ROCHESTER, Minn. — The Dalai Lama, who tirelessly preaches inner peace while chiding people for their selfish, materialistic ways, has commissioned scientists for a lofty mission: to help turn secular audiences into more self-aware, compassionate humans.
That is, of course, no easy task. So the Dalai Lama ordered up something with a grand name to go with his grand ambitions: a comprehensive Atlas of Emotions to help the more than seven billion people on the planet navigate the morass of their feelings to attain peace and happiness.
“It is my duty to publish such work,” the Dalai Lama said.
Specifically, he commissioned his good friend Paul Ekman — a psychologist who helped advise the creators of Pixar’s “Inside Out,” an animated film set inside a girl’s head — to map out the range of human sentiments.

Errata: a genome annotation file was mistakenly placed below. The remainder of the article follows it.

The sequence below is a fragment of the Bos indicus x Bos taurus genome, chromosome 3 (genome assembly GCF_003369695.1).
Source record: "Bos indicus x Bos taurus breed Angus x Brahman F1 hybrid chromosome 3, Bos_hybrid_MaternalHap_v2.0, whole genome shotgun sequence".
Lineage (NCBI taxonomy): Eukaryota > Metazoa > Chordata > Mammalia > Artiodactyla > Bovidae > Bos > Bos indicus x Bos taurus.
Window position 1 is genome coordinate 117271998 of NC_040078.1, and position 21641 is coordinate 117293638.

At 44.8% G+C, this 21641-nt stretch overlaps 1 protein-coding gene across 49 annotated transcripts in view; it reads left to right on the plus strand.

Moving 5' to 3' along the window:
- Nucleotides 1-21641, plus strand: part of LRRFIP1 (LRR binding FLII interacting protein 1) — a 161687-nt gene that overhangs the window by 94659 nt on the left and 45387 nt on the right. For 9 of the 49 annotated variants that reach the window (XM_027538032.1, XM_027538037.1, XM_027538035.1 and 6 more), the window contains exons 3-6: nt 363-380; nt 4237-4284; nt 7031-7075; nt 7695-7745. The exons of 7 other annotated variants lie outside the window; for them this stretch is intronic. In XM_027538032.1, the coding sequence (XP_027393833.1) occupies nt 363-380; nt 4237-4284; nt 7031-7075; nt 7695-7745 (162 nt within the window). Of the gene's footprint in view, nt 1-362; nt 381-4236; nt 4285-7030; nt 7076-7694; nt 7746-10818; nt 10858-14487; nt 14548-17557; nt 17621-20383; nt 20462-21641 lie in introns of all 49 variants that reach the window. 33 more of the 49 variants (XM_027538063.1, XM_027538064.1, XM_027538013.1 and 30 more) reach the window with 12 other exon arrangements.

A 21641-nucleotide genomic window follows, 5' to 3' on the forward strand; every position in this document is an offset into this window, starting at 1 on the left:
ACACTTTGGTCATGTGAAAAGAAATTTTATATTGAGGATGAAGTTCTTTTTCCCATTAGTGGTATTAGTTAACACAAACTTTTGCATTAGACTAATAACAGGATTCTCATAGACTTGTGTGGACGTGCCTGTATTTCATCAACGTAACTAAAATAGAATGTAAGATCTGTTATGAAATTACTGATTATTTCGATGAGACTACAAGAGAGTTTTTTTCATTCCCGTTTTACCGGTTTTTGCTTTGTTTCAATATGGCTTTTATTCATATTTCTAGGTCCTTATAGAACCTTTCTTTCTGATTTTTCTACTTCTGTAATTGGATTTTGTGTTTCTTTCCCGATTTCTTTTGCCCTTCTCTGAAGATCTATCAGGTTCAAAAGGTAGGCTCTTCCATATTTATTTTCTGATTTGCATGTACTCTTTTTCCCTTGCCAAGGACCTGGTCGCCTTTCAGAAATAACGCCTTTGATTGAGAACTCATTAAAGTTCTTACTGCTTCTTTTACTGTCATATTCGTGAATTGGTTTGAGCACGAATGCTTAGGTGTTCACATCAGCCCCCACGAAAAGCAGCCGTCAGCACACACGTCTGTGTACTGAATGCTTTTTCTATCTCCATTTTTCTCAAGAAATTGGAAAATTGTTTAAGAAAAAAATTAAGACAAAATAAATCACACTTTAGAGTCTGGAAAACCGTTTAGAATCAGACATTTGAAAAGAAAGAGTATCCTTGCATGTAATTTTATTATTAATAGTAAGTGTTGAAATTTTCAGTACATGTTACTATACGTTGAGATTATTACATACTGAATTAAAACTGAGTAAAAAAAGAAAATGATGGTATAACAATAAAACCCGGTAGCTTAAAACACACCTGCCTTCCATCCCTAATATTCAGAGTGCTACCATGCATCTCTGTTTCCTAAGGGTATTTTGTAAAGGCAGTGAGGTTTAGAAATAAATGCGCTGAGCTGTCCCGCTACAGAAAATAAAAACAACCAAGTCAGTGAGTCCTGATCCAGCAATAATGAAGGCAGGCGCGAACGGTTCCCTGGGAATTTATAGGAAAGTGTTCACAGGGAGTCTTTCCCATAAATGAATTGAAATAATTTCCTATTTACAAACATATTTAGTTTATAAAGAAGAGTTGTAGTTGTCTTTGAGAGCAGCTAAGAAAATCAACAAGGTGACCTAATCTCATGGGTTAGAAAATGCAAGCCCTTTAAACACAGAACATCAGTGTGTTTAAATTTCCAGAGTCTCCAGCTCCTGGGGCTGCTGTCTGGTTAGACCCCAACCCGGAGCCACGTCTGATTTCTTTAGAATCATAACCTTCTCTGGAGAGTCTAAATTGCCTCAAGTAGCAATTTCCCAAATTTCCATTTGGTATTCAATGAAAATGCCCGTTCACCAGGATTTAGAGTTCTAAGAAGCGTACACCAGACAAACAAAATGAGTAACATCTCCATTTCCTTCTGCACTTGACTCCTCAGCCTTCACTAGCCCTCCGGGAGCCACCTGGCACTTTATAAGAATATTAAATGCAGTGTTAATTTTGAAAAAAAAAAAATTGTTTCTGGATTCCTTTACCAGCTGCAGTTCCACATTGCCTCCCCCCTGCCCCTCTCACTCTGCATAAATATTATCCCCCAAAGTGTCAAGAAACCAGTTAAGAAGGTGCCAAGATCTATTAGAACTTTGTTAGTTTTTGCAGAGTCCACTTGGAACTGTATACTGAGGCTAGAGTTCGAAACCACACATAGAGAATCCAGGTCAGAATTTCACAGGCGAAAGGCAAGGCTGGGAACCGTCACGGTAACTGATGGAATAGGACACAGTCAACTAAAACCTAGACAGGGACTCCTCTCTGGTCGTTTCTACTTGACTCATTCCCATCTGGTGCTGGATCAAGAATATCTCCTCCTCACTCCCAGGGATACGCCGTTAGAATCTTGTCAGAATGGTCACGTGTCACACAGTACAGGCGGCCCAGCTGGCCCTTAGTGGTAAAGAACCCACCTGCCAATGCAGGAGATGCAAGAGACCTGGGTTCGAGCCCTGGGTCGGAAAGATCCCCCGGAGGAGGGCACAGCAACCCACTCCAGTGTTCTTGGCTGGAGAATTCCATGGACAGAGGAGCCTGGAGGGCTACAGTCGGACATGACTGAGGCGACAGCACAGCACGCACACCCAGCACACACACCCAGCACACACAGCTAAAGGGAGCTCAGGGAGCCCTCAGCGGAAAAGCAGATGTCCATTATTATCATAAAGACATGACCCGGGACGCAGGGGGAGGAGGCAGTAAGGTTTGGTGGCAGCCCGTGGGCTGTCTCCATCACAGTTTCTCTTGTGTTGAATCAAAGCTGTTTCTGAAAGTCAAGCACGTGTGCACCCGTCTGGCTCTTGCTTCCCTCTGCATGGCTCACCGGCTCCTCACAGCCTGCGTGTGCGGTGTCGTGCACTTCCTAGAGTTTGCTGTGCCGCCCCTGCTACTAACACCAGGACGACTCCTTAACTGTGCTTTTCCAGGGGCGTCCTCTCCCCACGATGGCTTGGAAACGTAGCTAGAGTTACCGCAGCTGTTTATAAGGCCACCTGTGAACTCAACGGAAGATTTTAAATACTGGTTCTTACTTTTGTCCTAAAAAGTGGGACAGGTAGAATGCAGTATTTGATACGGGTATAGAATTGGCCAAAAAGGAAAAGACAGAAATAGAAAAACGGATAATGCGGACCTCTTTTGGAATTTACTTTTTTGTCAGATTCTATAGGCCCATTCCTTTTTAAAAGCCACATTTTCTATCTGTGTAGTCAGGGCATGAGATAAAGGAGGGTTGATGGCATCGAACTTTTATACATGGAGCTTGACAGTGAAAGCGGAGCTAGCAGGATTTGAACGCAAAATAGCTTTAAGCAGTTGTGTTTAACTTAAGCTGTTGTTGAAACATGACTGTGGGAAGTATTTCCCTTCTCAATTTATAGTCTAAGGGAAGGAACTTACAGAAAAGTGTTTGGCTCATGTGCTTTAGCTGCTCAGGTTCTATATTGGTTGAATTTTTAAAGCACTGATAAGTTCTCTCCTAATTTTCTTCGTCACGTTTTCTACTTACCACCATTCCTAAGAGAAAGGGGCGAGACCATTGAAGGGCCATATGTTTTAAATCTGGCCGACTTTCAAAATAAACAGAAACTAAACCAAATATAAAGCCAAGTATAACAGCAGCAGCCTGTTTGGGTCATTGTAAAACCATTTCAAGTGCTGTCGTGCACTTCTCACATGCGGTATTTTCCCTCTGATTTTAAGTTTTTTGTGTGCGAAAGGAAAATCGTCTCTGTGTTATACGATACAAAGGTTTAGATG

As a first step, Dr. Ekman conducted a survey of 149 scientists (emotion scientists, neuroscientists and psychologists who are published leaders in their fields) to see where there was consensus about the nature of emotions, the moods or states they produce, and related areas.
Based on the survey, Dr. Ekman concluded that there were five broad categories of emotions — anger, fear, disgust, sadness and enjoyment — and that each had an elaborate subset of emotional states, triggers, actions and moods. He took these findings to a cartography and data visualization firm, Stamen, to depict them in a visual and, he hoped, useful way.
“If it isn’t fun, it’s a failure,” Dr. Ekman said. “It’s got to be fun for people to use.”
Stamen’s founder, Eric Rodenbeck, has created data visualizations for Google, Facebook and MTV, as well as maps showing climate change and rising oceans. But he said the Atlas was the most challenging project he had worked on because it was “built around knowledge and wisdom rather than data.”